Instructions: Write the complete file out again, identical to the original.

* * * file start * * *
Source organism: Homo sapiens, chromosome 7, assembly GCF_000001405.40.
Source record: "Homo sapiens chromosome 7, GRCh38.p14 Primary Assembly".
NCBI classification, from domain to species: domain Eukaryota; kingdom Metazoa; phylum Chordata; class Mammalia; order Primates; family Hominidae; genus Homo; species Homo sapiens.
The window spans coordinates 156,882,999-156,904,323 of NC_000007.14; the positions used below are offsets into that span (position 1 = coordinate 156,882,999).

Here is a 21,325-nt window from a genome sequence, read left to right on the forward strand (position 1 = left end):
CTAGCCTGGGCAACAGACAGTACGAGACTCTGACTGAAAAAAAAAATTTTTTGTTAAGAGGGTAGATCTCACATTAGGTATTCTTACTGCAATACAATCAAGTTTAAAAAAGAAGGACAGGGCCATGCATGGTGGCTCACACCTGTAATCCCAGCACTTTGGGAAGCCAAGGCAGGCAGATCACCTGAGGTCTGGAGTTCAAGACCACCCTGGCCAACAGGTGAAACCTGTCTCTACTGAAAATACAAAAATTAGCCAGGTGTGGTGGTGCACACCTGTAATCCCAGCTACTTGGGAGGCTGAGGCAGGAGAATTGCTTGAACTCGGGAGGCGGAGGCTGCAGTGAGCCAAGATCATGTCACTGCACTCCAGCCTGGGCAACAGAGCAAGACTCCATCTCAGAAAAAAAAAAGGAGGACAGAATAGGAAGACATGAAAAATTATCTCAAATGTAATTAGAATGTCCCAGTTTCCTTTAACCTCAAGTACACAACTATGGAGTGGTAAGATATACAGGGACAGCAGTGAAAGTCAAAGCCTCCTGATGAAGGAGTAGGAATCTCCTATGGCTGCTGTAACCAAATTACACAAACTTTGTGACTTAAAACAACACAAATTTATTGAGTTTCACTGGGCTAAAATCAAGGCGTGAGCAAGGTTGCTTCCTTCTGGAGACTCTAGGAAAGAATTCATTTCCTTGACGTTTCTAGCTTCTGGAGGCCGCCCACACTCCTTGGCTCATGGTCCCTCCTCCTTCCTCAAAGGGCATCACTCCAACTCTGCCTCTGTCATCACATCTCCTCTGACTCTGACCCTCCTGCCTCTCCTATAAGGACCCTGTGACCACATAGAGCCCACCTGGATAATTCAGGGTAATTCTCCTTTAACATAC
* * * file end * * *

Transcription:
Source organism: Homo sapiens, chromosome 7, assembly GCF_000001405.40.
Source record: "Homo sapiens chromosome 7, GRCh38.p14 Primary Assembly".
NCBI classification, from domain to species: domain Eukaryota; kingdom Metazoa; phylum Chordata; class Mammalia; order Primates; family Hominidae; genus Homo; species Homo sapiens.
The window spans coordinates 156,882,999-156,904,323 of NC_000007.14; the positions used below are offsets into that span (position 1 = coordinate 156,882,999).

Here is a 21,325-nt window from a genome sequence, read left to right on the forward strand (position 1 = left end):
CTAGCCTGGGCAACAGACAGTACGAGACTCTGACTGAAAAAAAAAATTTTTTGTTAAGAGGGTAGATCTCACATTAGGTATTCTTACTGCAATACAATCAAGTTTAAAAAAGAAGGACAGGGCCATGCATGGTGGCTCACACCTGTAATCCCAGCACTTTGGGAAGCCAAGGCAGGCAGATCACCTGAGGTCTGGAGTTCAAGACCACCCTGGCCAACAGGTGAAACCTGTCTCTACTGAAAATACAAAAATTAGCCAGGTGTGGTGGTGCACACCTGTAATCCCAGCTACTTGGGAGGCTGAGGCAGGAGAATTGCTTGAACTCGGGAGGCGGAGGCTGCAGTGAGCCAAGATCATGTCACTGCACTCCAGCCTGGGCAACAGAGCAAGACTCCATCTCAGAAAAAAAAAAGGAGGACAGAATAGGAAGACATGAAAAATTATCTCAAATGTAATTAGAATGTCCCAGTTTCCTTTAACCTCAAGTACACAACTATGGAGTGGTAAGATATACAGGGACAGCAGTGAAAGTCAAAGCCTCCTGATGAAGGAGTAGGAATCTCCTATGGCTGCTGTAACCAAATTACACAAACTTTGTGACTTAAAACAACACAAATTTATTGAGTTTCACTGGGCTAAAATCAAGGCGTGAGCAAGGTTGCTTCCTTCTGGAGACTCTAGGAAAGAATTCATTTCCTTGACGTTTCTAGCTTCTGGAGGCCGCCCACACTCCTTGGCTCATGGTCCCTCCTCCTTCCTCAAAGGGCATCACTCCAACTCTGCCTCTGTCATCACATCTCCTCTGACTCTGACCCTCCTGCCTCTCCTATAAGGACCCTGTGACCACATAGAGCCCACCTGGATAATTCAGGGTAATTCTCCTTTAACATAC